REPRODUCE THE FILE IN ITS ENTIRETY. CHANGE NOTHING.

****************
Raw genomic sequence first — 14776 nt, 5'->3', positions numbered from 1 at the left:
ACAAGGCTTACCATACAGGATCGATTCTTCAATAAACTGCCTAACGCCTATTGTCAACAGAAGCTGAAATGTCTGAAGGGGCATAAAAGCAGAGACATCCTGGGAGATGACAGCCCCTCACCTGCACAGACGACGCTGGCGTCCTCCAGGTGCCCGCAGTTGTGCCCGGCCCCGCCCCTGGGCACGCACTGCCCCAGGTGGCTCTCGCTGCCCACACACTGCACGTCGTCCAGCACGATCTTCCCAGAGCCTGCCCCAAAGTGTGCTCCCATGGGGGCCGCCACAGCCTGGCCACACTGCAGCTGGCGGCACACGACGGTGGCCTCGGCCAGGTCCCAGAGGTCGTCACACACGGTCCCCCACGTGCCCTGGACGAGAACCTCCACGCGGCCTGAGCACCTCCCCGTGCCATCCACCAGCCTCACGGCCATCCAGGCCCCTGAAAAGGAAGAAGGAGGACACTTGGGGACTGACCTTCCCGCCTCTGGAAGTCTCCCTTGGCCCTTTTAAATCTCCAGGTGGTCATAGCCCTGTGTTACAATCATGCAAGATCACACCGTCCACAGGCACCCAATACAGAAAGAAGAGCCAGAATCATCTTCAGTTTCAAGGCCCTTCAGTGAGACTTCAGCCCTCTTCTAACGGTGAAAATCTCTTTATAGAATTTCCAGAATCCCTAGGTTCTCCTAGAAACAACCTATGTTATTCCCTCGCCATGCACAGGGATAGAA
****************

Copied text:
Raw genomic sequence first — 14776 nt, 5'->3', positions numbered from 1 at the left:
ACAAGGCTTACCATACAGGATCGATTCTTCAATAAACTGCCTAACGCCTATTGTCAACAGAAGCTGAAATGTCTGAAGGGGCATAAAAGCAGAGACATCCTGGGAGATGACAGCCCCTCACCTGCACAGACGACGCTGGCGTCCTCCAGGTGCCCGCAGTTGTGCCCGGCCCCGCCCCTGGGCACGCACTGCCCCAGGTGGCTCTCGCTGCCCACACACTGCACGTCGTCCAGCACGATCTTCCCAGAGCCTGCCCCAAAGTGTGCTCCCATGGGGGCCGCCACAGCCTGGCCACACTGCAGCTGGCGGCACACGACGGTGGCCTCGGCCAGGTCCCAGAGGTCGTCACACACGGTCCCCCACGTGCCCTGGACGAGAACCTCCACGCGGCCTGAGCACCTCCCCGTGCCATCCACCAGCCTCACGGCCATCCAGGCCCCTGAAAAGGAAGAAGGAGGACACTTGGGGACTGACCTTCCCGCCTCTGGAAGTCTCCCTTGGCCCTTTTAAATCTCCAGGTGGTCATAGCCCTGTGTTACAATCATGCAAGATCACACCGTCCACAGGCACCCAATACAGAAAGAAGAGCCAGAATCATCTTCAGTTTCAAGGCCCTTCAGTGAGACTTCAGCCCTCTTCTAACGGTGAAAATCTCTTTATAGAATTTCCAGAATCCCTAGGTTCTCCTAGAAACAACCTATGTTATTCCCTCGCCATGCACAGGGATAGAA